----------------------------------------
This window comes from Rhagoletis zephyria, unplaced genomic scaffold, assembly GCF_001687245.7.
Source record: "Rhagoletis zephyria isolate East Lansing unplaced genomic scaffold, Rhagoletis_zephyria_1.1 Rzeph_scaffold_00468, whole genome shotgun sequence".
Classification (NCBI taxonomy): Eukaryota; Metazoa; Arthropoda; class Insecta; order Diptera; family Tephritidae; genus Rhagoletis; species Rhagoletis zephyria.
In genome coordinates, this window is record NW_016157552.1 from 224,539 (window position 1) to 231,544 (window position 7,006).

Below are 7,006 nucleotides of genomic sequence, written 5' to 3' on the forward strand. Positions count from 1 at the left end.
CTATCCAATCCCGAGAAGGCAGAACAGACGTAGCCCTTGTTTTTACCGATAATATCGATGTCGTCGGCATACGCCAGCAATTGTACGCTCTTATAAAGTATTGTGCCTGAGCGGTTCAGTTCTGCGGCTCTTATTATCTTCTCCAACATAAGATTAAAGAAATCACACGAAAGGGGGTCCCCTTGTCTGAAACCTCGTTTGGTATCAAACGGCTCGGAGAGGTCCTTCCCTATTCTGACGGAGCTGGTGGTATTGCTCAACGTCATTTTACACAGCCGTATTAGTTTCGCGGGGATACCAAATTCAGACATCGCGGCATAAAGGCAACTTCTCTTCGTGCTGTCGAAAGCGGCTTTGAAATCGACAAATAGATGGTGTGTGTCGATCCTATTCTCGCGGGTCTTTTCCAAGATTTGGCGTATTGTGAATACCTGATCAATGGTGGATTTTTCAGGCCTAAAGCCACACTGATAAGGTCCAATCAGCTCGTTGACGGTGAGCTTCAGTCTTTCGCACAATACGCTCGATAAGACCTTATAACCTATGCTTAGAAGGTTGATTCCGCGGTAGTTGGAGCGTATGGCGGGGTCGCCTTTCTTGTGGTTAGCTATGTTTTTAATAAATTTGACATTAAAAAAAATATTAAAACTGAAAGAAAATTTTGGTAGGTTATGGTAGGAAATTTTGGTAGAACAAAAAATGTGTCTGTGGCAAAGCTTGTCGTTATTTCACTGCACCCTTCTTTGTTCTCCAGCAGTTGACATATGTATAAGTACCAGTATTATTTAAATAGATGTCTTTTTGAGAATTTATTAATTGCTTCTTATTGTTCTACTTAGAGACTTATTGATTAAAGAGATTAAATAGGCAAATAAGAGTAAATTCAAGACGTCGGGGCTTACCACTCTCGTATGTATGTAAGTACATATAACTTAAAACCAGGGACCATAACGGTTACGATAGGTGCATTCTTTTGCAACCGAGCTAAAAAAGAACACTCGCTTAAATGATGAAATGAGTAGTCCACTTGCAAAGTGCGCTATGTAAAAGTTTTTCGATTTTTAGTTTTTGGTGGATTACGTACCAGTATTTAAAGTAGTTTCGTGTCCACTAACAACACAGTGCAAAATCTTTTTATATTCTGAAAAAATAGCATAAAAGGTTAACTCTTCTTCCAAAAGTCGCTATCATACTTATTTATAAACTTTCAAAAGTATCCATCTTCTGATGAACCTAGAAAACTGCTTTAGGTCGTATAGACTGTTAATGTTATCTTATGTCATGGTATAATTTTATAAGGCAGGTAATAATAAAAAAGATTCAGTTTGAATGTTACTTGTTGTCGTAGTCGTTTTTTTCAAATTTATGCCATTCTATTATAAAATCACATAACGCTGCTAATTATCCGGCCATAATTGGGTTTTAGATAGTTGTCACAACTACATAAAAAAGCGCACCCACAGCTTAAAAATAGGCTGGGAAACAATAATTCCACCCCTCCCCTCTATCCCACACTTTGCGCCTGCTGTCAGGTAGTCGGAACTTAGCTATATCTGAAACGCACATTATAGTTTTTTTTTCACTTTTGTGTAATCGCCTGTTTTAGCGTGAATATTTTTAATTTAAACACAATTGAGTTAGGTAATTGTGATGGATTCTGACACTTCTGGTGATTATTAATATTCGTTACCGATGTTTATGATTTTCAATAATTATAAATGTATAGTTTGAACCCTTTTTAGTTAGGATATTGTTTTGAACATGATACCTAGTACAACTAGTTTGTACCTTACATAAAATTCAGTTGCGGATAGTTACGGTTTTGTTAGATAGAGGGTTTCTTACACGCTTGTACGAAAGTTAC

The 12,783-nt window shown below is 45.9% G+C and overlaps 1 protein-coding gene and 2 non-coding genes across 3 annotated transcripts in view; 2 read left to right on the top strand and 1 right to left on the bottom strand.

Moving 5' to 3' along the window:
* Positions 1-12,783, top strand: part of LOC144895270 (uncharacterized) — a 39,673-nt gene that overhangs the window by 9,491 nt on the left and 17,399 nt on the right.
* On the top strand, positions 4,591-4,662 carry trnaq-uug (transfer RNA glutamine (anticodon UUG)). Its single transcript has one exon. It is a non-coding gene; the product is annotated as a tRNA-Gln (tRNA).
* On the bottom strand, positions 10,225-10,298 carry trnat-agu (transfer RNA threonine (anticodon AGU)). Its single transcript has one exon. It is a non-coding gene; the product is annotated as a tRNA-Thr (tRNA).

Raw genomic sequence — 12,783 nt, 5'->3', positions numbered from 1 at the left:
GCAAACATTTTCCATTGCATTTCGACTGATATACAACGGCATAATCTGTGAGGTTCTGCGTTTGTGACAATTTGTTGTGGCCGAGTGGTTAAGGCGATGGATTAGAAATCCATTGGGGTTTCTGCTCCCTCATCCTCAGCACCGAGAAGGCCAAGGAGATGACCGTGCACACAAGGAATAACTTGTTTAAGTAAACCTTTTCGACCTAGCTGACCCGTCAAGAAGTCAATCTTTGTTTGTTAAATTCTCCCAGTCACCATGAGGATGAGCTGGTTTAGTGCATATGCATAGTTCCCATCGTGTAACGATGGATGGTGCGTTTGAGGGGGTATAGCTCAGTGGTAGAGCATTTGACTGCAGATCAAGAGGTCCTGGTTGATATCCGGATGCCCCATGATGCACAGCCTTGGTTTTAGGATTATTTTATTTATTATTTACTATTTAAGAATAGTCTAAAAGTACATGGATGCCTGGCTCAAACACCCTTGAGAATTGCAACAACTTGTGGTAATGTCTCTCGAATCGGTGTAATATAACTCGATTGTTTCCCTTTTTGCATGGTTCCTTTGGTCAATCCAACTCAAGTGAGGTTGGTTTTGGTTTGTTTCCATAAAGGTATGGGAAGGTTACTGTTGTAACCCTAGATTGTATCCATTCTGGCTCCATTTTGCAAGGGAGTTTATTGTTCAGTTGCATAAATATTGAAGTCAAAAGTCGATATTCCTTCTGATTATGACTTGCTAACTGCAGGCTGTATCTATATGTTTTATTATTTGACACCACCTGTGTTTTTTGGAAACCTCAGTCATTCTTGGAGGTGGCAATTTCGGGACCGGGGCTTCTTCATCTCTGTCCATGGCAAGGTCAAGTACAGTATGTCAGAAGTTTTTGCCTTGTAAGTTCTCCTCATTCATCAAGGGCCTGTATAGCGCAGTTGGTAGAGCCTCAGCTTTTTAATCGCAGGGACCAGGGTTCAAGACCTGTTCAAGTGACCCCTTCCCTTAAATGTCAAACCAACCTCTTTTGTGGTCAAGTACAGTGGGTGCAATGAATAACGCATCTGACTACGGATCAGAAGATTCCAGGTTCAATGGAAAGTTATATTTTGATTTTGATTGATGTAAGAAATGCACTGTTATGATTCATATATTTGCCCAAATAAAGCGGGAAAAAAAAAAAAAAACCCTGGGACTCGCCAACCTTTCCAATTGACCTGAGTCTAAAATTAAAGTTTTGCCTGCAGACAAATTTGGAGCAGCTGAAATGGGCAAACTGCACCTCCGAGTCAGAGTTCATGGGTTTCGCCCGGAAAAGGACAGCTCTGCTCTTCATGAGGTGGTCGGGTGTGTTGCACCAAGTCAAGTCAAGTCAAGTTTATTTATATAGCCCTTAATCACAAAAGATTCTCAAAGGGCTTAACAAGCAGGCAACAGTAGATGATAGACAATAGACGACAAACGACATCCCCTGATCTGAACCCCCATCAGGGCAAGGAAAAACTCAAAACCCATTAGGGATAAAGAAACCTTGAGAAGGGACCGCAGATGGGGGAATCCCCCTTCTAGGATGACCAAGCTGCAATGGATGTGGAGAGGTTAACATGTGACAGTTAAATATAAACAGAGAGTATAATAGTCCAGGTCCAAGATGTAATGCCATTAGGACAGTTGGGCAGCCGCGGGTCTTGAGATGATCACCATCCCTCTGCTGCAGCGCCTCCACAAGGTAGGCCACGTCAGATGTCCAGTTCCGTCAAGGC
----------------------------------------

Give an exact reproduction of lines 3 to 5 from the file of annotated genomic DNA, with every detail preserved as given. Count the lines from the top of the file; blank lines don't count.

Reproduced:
Classification (NCBI taxonomy): Eukaryota; Metazoa; Arthropoda; class Insecta; order Diptera; family Tephritidae; genus Rhagoletis; species Rhagoletis zephyria.
In genome coordinates, this window is record NW_016157552.1 from 224,539 (window position 1) to 231,544 (window position 7,006).

Below are 7,006 nucleotides of genomic sequence, written 5' to 3' on the forward strand. Positions count from 1 at the left end.